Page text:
CARDINAL Newman, who is beatified yesterday by Pope Benedict XVI, scandalised Victorian England when he converted from the Church of England to Catholicism, drawing condemnation from many parts of British society.
The 19th-century clergyman was a famous Anglican preacher and a prominent thinker who had spent years as a fellow of Oriel College Oxford and vicar of the University Church when he became a Roman Catholic in 1845.
The decision to convert was highly controversial at the time as theRoman Catholic Church had onlyrecently been liberated from penal laws and was few in numbers andeducational opportunities.
His move to Rome was seen as the next step in his journey as a leading light in the Anglo-Catholic Oxford Movement, which sought to revive elements of Catholic theology and ritual in the Church of England.
Cardinal Newman was ordained as a Catholic priest in Rome in 1847. He later founded the Birmingham Oratory, a Catholic university in Dublin and a Catholic school in Birmingham in 1859. He was made a Cardinal in 1879.
During his life, Cardinal Newman was acclaimed as an intellectual, poet, and public speaker and writer, in particular for his work on the development of Christian doctrine, the role of the conscience and the pursuit of truth.
His works include the hymn Lead Kindly Light and the Dream of Gerontius, later set to music by Elgar.
Born in 1801, the eldest of six children to a banker father and mother of Huguenot descent, Newman attended a school in Ealing, west London.
His happy childhood was said to have come to an abrupt end in 1816 when the financial collapse after the Napoleonic Wars forced his father’s bank to close. Cardinal Newman started at Trinity College, Oxford, when only 16 years old.
After he had become a Catholic, Cardinal Newman moved to Birmingham in 1849, where he spent 30 years as a parish priest looking after the poor and the sick.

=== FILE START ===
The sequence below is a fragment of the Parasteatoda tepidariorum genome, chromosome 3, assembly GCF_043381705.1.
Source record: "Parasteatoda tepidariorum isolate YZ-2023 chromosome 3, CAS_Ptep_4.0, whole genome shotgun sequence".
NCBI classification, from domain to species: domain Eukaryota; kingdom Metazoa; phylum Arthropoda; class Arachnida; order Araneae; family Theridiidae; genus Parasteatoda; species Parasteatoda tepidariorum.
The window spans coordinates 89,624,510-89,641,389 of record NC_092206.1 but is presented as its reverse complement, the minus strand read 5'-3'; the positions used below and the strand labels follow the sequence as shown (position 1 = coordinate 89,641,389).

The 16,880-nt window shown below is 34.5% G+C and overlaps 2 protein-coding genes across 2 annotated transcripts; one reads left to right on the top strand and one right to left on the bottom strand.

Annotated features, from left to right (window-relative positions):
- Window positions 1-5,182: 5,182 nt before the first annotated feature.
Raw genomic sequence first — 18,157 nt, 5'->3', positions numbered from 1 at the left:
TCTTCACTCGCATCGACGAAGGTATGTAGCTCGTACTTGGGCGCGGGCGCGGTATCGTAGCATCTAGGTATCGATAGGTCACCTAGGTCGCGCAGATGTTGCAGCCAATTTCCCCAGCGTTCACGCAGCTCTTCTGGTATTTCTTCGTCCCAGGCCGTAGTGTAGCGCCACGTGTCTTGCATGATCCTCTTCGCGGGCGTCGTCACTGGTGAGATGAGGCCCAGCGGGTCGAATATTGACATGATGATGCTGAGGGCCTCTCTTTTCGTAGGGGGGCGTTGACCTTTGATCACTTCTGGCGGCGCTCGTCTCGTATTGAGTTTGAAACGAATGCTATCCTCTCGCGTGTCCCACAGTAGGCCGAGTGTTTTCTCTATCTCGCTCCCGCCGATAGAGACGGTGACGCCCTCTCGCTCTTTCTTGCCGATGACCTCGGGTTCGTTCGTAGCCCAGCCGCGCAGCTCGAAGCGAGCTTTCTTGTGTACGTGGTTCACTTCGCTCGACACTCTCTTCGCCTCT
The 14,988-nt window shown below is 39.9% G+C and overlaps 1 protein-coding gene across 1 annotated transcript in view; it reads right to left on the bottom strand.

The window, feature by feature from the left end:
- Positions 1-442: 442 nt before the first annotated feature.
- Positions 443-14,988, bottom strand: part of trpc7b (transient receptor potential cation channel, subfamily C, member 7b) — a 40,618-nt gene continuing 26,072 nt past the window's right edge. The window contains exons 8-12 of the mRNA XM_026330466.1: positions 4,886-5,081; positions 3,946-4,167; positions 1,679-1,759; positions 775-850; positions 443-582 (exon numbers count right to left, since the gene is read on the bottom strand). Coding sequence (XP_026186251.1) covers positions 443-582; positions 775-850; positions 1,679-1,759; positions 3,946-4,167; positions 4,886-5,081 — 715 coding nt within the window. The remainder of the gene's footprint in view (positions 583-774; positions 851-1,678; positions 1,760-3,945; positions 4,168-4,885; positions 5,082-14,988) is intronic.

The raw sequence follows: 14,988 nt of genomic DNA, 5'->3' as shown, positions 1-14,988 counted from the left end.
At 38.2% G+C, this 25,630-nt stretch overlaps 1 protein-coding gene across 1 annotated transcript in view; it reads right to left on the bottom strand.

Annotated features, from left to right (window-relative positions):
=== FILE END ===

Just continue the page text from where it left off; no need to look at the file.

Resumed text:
When he died in 1890, the streets in Birmingham were lined by tens of thousands of people.
It was not until 1991 that Pope John Paul II declared Cardinal Newman to be “venerable”.
The way was cleared for Cardinal Newman to be beatified last year when the Vatican approved the cure of a US deacon, Jack Sullivan, from an agonising spinal disorder as a miracle.
Beatification takes him one step closer to becoming England’s first non-martyred saint before the Reformation. A second miracle is required for Cardinal Newman to be canonised, or become a saint.
In advance of the Vatican announcement, Cardinal Newman’s remains were exhumed in 2008 to allow for their public veneration. All that was discovered was a brass plate with his name and date of death, the brass handles of his coffin, a brass replica of his cardinal’s hat and a wooden crucifix inlaid in silver. The Catholic Church said his body had decomposed along with the coffin in the damp soil.
The Church was forced to defend Cardinal Newman against charges that he was gay – after it became widely known that he had been buried in accordance with his strict instructions, in the same grave as his great friend, Father Ambrose St John.
Father Ian Ker, a world authority on Cardinal Newman, said Fr St John was the “equivalent of a brother” to the Cardinal.
“In an age that has almost lost the concept of affectionate friendship untouched by sexual attraction, such speculation was no doubt inevitable,” he said.
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